If you listen closely, you can hear the distant rumble of millions of furious PC gamers. A new report has suggested that in the near future, those who use PCs – often the proudest and most assured of the platform they play on – will ditch their long held choice in favour of console gaming.
Insert “X: Doubt” meme here.
The report comes from Jon Peddie Research (via PC Gamer), which claims that the “PC market continues to decline”. The research firm goes on to forecast that around 20 million gamers could leave their PCs behind for “TV gaming platforms”, known to you and I as home consoles.
While I’m inclined to label the claim that as many as 20 million could defect to console gaming as doubtful, the JPR report does make some interesting points that certainly backs up the idea that a number of gamers (maybe not 20 million, but a fair few) could leave their old PC loving ways in the past.
For example. JPR reckons that the majority of PC defectors would be those who have low-end builds, arguing that the improving quality of console hardware and exclusive games make a £500 console a more sensible investment than a low-end PC that costs around the same.
John Peddie said in a statement:
The PC market continues to decline because the innovation that took place in the past providing speed ups and clever new things has all but stopped, plus the product introduction times are stretching out to four years. This is not a panic situation and the GPU market still generates incredible volume. However, there are forces at work that we predict will drive some of this business toward TV displays and associated gaming services.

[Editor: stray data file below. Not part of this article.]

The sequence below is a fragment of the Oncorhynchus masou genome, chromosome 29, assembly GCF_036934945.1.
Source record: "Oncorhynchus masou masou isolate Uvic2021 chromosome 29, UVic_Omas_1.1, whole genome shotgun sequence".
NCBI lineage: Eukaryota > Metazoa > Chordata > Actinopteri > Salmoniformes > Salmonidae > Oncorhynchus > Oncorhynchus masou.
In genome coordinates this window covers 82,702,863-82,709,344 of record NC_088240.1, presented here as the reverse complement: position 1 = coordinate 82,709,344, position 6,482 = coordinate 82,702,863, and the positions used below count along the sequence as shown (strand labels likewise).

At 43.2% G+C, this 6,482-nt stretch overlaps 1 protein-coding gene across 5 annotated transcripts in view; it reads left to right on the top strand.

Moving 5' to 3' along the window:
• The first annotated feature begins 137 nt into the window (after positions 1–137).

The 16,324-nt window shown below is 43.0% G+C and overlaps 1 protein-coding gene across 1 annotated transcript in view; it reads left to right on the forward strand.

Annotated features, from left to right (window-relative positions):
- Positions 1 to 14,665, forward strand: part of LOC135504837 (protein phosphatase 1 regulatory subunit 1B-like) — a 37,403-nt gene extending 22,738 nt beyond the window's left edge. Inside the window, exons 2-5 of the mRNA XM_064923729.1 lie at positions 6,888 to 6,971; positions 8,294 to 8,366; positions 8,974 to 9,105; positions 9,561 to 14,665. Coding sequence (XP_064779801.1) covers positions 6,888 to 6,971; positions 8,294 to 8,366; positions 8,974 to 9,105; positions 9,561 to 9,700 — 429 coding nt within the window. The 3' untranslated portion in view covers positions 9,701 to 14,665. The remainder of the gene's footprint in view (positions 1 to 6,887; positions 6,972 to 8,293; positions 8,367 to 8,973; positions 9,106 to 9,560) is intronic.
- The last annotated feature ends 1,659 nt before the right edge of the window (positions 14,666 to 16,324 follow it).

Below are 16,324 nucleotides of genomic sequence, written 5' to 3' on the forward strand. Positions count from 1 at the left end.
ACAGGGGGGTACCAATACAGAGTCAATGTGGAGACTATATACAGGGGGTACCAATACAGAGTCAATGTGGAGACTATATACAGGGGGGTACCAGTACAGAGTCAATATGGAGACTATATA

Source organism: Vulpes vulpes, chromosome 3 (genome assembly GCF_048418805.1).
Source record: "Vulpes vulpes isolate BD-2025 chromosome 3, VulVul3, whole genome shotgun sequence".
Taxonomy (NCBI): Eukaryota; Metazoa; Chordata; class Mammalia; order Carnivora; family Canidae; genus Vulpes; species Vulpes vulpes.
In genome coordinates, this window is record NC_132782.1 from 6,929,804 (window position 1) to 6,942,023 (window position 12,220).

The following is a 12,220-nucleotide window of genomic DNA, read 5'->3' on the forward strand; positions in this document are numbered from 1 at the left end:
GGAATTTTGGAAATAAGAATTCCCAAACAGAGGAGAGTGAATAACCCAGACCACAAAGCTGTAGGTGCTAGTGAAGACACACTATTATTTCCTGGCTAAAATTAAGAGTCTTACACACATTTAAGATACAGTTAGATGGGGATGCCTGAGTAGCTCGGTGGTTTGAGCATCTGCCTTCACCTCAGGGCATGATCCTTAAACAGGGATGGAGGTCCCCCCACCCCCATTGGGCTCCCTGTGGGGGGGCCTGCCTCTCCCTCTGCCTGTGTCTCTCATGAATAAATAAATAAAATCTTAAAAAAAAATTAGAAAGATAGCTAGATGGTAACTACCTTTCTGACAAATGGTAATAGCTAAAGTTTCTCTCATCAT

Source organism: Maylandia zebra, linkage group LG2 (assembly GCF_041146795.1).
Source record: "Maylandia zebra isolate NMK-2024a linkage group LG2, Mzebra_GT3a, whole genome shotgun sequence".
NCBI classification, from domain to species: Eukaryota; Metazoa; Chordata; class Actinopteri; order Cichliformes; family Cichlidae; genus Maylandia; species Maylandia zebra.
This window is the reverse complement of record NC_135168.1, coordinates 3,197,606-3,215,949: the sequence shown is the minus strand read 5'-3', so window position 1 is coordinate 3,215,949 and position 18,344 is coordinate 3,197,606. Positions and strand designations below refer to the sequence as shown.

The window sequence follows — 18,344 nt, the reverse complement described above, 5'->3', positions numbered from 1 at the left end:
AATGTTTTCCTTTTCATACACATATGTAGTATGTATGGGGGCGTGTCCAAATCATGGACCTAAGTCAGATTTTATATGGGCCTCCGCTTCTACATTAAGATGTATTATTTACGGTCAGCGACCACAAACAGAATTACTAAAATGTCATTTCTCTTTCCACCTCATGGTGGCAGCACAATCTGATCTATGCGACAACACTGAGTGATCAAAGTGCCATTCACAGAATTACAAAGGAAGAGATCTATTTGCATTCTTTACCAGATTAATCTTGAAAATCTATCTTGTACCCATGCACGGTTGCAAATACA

In addition to consoles becoming more powerful than ever before, JPR argues that cloud gaming services that can use TV or mobile screens as displays, such as Google Stadia, will further contribute to bringing people away from traditional PC gaming.
Ted Pollak, a senior analyst at JPR, said:
Gaming services used with TV displays, whether local or cloud-based, will absorb PC defectors and likely flourish with new entrants. In the next five years, we will see potential customers with access to TV gaming swell by hundreds of millions.
Of course, it’s worth taking these predictions with a healthy dose of skepticism. As PC Gamer points out, WePC reports that the value of the PC gaming market has been steadily increasing since 2011, while a survey from January last year found that over half of all developers asked said they were developing their games for PC or Mac.
For comparison, 27 percent said they were developing for the PS4, 22 percent for the Xbox One, and 3 percent for the Switch (which hadn’t been released at the time the survey was first conducted).
With the PlayStation 5, Google Stadia, and a new Xbox console all preparing the enter the scene in the next few years, it’ll be interesting to see exactly how that impacts PC gaming.
In my experience, PC owners tend to be pretty faithful to their platform for a number of reasons, so I don’t see the market for traditional machines dying off anytime soon – not the extent JPR predicts, at any rate.
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